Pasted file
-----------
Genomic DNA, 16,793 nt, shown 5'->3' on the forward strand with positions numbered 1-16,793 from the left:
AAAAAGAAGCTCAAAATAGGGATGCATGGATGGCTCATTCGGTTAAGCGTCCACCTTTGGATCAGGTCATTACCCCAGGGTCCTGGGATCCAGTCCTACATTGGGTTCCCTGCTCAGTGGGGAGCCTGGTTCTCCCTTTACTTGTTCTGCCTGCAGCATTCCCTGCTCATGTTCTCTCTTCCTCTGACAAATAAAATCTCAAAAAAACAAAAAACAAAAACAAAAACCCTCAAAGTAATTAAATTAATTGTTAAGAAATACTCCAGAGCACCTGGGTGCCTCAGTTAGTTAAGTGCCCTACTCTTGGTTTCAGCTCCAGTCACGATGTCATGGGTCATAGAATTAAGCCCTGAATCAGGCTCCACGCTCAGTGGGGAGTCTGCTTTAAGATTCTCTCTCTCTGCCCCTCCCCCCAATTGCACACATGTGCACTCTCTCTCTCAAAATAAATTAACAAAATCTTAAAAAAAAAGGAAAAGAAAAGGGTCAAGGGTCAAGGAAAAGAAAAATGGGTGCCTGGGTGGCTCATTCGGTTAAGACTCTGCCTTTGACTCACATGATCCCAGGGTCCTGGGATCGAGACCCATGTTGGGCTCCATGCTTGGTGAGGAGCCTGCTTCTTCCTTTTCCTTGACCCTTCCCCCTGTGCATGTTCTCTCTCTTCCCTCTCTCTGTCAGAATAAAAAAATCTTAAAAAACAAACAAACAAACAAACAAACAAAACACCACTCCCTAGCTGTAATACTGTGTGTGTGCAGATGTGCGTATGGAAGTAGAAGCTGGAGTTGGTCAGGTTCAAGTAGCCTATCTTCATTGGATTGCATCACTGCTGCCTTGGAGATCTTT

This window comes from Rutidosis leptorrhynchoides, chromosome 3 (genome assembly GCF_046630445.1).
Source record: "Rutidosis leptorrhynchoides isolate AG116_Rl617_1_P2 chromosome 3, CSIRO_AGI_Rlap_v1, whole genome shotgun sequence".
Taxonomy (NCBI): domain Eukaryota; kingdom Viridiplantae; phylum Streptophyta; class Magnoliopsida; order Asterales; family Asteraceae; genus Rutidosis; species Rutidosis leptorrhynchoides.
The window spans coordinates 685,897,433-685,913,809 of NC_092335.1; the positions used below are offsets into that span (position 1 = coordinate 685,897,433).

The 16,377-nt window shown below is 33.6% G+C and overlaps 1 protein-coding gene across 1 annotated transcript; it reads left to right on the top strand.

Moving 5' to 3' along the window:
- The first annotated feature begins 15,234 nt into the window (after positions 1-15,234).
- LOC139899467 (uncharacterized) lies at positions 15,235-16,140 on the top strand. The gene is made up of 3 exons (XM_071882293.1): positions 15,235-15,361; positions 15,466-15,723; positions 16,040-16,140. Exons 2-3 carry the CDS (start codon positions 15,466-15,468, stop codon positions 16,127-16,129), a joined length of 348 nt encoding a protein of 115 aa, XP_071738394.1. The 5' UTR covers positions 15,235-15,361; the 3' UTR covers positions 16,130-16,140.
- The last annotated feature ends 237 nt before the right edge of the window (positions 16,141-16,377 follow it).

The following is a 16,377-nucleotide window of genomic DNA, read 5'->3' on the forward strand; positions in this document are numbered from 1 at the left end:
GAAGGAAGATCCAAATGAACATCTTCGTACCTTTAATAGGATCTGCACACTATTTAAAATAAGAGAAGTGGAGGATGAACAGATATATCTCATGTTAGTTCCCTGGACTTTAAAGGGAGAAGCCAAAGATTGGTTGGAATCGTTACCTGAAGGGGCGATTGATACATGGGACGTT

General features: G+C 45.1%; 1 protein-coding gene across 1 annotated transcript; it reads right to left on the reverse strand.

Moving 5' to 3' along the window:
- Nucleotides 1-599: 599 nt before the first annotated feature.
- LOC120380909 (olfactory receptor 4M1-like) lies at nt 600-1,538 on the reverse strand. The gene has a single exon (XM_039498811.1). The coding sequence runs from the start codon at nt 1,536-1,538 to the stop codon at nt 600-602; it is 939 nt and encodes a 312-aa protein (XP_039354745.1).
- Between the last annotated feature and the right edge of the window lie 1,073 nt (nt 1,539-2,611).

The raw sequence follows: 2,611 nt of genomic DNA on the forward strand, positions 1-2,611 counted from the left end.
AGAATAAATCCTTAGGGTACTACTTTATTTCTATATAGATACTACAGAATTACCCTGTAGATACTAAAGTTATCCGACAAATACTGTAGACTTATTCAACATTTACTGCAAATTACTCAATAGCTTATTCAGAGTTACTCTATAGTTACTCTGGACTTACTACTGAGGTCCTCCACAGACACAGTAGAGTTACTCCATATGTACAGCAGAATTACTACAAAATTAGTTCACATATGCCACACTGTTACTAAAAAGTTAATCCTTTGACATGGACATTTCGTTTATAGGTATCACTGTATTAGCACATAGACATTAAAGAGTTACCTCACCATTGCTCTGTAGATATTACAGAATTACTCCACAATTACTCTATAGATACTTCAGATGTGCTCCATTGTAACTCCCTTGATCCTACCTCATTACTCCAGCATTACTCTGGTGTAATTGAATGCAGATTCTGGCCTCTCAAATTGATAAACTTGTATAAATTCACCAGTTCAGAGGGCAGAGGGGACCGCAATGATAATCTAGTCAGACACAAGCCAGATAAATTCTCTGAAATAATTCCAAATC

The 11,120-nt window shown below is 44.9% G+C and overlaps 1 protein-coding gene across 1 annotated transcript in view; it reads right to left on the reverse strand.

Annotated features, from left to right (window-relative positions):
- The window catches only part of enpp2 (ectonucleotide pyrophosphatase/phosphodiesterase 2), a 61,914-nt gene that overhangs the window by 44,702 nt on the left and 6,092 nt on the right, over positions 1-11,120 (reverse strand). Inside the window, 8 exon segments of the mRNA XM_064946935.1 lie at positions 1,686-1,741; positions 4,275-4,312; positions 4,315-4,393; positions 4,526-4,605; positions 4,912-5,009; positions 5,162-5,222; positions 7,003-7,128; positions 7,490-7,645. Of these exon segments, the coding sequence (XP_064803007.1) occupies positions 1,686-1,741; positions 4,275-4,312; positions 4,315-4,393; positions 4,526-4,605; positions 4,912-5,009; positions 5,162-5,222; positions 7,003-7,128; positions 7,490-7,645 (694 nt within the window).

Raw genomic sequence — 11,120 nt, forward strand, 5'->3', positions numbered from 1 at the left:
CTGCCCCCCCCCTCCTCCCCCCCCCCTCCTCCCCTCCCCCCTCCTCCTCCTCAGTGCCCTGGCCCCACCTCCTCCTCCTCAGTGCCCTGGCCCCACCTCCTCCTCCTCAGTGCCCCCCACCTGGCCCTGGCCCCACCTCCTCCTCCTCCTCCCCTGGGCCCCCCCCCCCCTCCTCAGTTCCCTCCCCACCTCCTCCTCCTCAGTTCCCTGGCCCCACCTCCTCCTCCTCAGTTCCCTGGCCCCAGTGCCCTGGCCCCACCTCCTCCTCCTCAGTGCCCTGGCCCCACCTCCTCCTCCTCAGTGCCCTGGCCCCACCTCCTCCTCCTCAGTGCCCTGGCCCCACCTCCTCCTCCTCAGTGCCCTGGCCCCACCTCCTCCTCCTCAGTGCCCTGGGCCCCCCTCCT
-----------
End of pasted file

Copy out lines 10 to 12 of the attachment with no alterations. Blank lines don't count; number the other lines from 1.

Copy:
- LOC139899467 (uncharacterized) lies at positions 15,235-16,140 on the top strand. The gene is made up of 3 exons (XM_071882293.1): positions 15,235-15,361; positions 15,466-15,723; positions 16,040-16,140. Exons 2-3 carry the CDS (start codon positions 15,466-15,468, stop codon positions 16,127-16,129), a joined length of 348 nt encoding a protein of 115 aa, XP_071738394.1. The 5' UTR covers positions 15,235-15,361; the 3' UTR covers positions 16,130-16,140.
- The last annotated feature ends 237 nt before the right edge of the window (positions 16,141-16,377 follow it).

The following is a 16,377-nucleotide window of genomic DNA, read 5'->3' on the forward strand; positions in this document are numbered from 1 at the left end: